The colourful 'stripes' are increasingly used in the field of sports. Is it only used in sports or is there more to it? Also from a medical point of view, tape is seen as an invention and a useful tool to achieve your treatment goals.
It was ten years ago that the first soccer player in Europe walked around with elastic tapes on his knee. After that, more and more sportsmen used the tape and the tape came to the attention. In the physiotherapy too, the tape did not remain unnoticed. The tape seemed to offer a good support to other interventions, applied in the treatment room.
But what is actually the capital gain of elastic tape?
Tape that is placed directly on the skin stimulates the sensors in the skin itself. These sensors excite the neurogenic system in the body. From practice it appears that these reactions are controllable by the use of different techniques. This way, we can influence the pain and we can handle and guide movements too. Also, you can see a direct mechanical effect. The tape, if well applied, can lift the skin, whereby the space underneath the skin will be “opened”. This is often applied by swelling and lymphedema. Thus there are several reactions to be provoked by the use of the tape, that can optimize the recovery process.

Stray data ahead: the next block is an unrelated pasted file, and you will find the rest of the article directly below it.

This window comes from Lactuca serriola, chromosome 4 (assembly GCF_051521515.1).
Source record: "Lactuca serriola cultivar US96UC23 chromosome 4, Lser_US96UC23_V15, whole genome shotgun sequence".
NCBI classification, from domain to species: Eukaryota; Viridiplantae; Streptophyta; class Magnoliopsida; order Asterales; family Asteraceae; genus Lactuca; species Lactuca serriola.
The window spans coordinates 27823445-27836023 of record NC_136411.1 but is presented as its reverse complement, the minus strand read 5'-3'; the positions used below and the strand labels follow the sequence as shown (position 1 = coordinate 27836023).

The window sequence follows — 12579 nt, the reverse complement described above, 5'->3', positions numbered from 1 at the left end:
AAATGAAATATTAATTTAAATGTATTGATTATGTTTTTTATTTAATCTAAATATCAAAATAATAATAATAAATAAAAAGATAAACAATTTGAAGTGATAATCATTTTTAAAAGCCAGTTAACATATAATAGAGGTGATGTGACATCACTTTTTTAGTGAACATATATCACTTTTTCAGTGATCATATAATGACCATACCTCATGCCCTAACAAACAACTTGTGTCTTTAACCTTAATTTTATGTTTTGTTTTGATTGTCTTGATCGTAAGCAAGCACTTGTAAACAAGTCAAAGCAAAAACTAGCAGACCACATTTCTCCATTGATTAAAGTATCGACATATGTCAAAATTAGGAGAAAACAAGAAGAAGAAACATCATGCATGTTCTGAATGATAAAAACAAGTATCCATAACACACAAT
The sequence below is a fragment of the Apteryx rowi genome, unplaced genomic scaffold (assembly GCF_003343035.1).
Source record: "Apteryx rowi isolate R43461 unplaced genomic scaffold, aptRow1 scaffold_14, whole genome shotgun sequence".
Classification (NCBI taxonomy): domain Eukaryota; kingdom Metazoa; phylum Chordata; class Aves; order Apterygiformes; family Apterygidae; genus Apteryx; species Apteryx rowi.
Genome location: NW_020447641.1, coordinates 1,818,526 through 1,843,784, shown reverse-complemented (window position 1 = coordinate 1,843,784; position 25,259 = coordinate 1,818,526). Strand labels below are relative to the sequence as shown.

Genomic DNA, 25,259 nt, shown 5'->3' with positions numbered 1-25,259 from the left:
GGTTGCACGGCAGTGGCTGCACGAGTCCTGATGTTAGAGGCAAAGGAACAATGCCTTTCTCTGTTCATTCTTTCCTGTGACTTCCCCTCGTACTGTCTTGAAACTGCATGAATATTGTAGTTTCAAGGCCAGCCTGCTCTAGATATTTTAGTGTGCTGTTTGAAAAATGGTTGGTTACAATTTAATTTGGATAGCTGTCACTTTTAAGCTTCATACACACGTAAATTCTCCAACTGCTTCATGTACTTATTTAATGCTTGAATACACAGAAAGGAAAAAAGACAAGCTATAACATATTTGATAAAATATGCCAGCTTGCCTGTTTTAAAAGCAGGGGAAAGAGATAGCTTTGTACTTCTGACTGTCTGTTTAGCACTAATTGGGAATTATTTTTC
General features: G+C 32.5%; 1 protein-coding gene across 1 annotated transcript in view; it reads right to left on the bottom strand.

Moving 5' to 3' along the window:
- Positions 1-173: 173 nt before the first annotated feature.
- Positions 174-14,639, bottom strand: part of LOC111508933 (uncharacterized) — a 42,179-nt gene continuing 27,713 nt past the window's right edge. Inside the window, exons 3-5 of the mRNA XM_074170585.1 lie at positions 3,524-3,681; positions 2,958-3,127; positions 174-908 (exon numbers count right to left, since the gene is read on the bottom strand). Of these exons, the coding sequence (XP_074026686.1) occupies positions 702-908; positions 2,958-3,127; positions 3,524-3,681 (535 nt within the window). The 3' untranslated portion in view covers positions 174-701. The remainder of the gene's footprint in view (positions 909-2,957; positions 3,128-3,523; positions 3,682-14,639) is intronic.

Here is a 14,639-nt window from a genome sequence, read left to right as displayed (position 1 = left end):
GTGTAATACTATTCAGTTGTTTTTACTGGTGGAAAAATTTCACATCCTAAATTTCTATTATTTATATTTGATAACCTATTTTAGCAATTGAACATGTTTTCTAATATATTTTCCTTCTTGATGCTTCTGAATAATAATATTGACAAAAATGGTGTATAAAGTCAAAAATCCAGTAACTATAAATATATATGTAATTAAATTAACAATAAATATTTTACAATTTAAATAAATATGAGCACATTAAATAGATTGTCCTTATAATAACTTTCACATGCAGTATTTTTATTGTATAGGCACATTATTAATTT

The three major pillars behind the usage of the tape are:
• Stimulating the “self-healing ability” of the patient/sportsman
• The tape ensures the fundamental principles of kinesiology
• The effect is largely dependent on the skill of the professional
Is taping an all-embracing intervention?
In the practice field, the tape is applied as an additional intervention to get the result faster. The patient/sportsman doesn’t heal faster, but the
tissue can regenerate better because some processes in the body are supported or activated. The tape can therefore reduce or resolve blockages, that slow down the recovery process.
We see that the tape, if properly applied, allows faster functional use of the tissue. Here is certainly the rule: anatomy determines function and vice versa. This is where we see the limitation: to increase muscle strength, you need to actively pile the muscles with and train them and this is something the tape doesn’t take over. The tape can, however, optimize the position / base values for this training.
In the practice field, the tape is used successfully by many professionals. The results are clear. Yet we must take care that we can substantiate the usefulness of this extra tool with studies and research. A large appeal is done on making the evidence based of our actions. This site hopes to make a contribution to this process.